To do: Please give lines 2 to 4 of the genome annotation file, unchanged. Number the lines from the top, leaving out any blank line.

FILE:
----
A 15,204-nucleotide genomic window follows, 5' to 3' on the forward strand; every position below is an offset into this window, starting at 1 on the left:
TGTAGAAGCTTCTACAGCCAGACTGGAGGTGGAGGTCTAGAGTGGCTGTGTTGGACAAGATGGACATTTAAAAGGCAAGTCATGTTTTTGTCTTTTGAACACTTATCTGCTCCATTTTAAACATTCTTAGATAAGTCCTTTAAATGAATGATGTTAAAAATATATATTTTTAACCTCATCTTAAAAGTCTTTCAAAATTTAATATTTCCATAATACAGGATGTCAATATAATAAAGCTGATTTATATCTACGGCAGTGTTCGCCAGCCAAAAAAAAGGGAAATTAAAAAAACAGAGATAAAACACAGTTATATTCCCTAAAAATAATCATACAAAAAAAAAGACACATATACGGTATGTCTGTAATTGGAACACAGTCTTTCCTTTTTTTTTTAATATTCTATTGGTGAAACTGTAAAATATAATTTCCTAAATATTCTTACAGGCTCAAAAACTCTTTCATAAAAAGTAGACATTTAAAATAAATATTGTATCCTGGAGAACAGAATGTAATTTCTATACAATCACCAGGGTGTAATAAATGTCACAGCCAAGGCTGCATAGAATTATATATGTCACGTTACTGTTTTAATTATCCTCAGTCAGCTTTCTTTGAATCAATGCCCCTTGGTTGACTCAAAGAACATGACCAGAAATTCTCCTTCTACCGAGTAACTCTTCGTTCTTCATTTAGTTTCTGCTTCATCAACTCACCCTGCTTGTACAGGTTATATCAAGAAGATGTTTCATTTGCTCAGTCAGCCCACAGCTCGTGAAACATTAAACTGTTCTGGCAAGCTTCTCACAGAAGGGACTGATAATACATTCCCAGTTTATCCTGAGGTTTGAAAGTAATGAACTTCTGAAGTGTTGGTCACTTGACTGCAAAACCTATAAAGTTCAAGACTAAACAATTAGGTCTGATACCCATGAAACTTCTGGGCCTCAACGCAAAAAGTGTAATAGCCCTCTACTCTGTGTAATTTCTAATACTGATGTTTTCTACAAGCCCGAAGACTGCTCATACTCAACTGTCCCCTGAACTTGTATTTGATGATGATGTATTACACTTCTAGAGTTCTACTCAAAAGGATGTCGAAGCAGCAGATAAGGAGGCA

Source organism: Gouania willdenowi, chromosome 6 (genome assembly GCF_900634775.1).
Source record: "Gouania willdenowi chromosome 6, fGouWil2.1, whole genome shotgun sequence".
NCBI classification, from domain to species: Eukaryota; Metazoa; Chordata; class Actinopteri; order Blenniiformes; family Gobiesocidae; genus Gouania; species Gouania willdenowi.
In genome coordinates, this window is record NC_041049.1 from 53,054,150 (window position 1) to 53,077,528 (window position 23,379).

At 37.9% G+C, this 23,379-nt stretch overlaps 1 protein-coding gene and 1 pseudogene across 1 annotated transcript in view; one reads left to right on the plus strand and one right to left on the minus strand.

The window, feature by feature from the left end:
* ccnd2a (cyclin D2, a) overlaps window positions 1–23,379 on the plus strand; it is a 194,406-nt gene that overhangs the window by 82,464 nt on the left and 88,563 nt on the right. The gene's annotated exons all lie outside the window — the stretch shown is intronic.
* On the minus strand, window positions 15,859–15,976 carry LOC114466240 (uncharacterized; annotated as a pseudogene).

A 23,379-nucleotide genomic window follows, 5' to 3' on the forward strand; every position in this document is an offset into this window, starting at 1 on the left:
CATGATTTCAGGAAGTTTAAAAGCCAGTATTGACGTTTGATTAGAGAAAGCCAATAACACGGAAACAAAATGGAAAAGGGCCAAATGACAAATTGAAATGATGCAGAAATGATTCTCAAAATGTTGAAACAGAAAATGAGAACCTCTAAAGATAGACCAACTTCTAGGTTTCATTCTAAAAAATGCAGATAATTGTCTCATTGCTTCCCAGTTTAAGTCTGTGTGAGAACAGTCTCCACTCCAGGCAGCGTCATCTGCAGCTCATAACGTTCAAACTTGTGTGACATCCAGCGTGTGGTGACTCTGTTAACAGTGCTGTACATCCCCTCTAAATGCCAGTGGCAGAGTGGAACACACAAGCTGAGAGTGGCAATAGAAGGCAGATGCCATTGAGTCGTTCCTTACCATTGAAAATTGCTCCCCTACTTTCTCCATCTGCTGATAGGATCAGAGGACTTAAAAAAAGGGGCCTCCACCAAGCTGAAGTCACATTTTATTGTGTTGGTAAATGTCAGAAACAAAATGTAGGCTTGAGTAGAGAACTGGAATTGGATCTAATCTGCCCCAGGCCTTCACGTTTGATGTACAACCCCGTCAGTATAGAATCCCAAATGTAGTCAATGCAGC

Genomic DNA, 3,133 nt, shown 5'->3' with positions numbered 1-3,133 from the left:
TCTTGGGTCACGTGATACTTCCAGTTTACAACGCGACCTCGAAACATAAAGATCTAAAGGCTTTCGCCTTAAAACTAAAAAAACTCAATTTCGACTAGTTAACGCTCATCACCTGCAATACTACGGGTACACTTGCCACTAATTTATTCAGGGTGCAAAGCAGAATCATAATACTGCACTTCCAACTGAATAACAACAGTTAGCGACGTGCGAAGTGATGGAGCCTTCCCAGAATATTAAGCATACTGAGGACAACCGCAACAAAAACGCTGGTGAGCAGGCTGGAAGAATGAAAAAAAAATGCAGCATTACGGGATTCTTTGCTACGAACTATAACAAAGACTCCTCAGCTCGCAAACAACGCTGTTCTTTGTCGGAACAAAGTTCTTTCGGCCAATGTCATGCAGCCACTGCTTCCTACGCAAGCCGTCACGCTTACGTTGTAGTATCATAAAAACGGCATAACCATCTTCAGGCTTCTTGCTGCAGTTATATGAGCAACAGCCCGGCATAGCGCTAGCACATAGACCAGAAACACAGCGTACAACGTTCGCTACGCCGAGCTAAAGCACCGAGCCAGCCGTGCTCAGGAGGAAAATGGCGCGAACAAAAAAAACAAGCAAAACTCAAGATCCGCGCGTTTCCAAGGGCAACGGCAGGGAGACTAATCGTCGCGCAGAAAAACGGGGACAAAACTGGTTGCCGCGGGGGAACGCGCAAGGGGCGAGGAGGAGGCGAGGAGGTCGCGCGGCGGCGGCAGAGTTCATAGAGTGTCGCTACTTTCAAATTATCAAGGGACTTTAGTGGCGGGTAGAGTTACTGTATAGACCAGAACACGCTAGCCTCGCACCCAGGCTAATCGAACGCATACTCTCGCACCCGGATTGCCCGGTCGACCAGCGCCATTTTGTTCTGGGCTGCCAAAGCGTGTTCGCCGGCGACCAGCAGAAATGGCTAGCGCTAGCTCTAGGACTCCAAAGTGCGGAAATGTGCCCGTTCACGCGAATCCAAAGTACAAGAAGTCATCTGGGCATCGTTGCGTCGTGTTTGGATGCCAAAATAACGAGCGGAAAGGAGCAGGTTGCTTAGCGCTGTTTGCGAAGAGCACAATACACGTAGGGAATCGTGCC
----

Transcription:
TGTAGAAGCTTCTACAGCCAGACTGGAGGTGGAGGTCTAGAGTGGCTGTGTTGGACAAGATGGACATTTAAAAGGCAAGTCATGTTTTTGTCTTTTGAACACTTATCTGCTCCATTTTAAACATTCTTAGATAAGTCCTTTAAATGAATGATGTTAAAAATATATATTTTTAACCTCATCTTAAAAGTCTTTCAAAATTTAATATTTCCATAATACAGGATGTCAATATAATAAAGCTGATTTATATCTACGGCAGTGTTCGCCAGCCAAAAAAAAGGGAAATTAAAAAAACAGAGATAAAACACAGTTATATTCCCTAAAAATAATCATACAAAAAAAAAGACACATATACGGTATGTCTGTAATTGGAACACAGTCTTTCCTTTTTTTTTTAATATTCTATTGGTGAAACTGTAAAATATAATTTCCTAAATATTCTTACAGGCTCAAAAACTCTTTCATAAAAAGTAGACATTTAAAATAAATATTGTATCCTGGAGAACAGAATGTAATTTCTATACAATCACCAGGGTGTAATAAATGTCACAGCCAAGGCTGCATAGAATTATATATGTCACGTTACTGTTTTAATTATCCTCAGTCAGCTTTCTTTGAATCAATGCCCCTTGGTTGACTCAAAGAACATGACCAGAAATTCTCCTTCTACCGAGTAACTCTTCGTTCTTCATTTAGTTTCTGCTTCATCAACTCACCCTGCTTGTACAGGTTATATCAAGAAGATGTTTCATTTGCTCAGTCAGCCCACAGCTCGTGAAACATTAAACTGTTCTGGCAAGCTTCTCACAGAAGGGACTGATAATACATTCCCAGTTTATCCTGAGGTTTGAAAGTAATGAACTTCTGAAGTGTTGGTCACTTGACTGCAAAACCTATAAAGTTCAAGACTAAACAATTAGGTCTGATACCCATGAAACTTCTGGGCCTCAACGCAAAAAGTGTAATAGCCCTCTACTCTGTGTAATTTCTAATACTGATGTTTTCTACAAGCCCGAAGACTGCTCATACTCAACTGTCCCCTGAACTTGTATTTGATGATGATGTATTACACTTCTAGAGTTCTACTCAAAAGGATGTCGAAGCAGCAGATAAGGAGGCA

Source organism: Gouania willdenowi, chromosome 6 (genome assembly GCF_900634775.1).
Source record: "Gouania willdenowi chromosome 6, fGouWil2.1, whole genome shotgun sequence".